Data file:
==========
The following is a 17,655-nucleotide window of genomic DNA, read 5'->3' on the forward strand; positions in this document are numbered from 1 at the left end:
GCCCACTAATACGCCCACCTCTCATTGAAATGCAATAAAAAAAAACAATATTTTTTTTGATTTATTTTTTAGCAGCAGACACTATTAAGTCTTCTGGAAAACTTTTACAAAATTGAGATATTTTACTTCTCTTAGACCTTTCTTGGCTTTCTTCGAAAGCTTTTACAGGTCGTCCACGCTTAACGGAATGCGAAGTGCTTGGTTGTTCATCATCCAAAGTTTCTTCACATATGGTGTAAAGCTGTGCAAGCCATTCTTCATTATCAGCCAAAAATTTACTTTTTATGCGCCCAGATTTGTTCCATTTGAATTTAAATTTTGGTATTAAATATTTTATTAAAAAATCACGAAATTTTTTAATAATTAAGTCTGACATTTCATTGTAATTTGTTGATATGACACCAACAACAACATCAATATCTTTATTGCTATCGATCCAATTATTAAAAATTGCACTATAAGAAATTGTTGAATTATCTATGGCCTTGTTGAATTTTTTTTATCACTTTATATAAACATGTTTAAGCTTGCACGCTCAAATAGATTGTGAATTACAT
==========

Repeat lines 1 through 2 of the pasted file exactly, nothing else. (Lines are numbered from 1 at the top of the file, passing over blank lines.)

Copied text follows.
The following is a 17,655-nucleotide window of genomic DNA, read 5'->3' on the forward strand; positions in this document are numbered from 1 at the left end:
GCCCACTAATACGCCCACCTCTCATTGAAATGCAATAAAAAAAAACAATATTTTTTTTGATTTATTTTTTAGCAGCAGACACTATTAAGTCTTCTGGAAAACTTTTACAAAATTGAGATATTTTACTTCTCTTAGACCTTTCTTGGCTTTCTTCGAAAGCTTTTACAGGTCGTCCACGCTTAACGGAATGCGAAGTGCTTGGTTGTTCATCATCCAAAGTTTCTTCACATATGGTGTAAAGCTGTGCAAGCCATTCTTCATTATCAGCCAAAAATTTACTTTTTATGCGCCCAGATTTGTTCCATTTGAATTTAAATTTTGGTATTAAATATTTTATTAAAAAATCACGAAATTTTTTAATAATTAAGTCTGACATTTCATTGTAATTTGTTGATATGACACCAACAACAACATCAATATCTTTATTGCTATCGATCCAATTATTAAAAATTGCACTATAAGAAATTGTTGAATTATCTATGGCCTTGTTGAATTTTTTTTATCACTTTATATAAACATGTTTAAGCTTGCACGCTCAAATAGATTGTGAATTACAT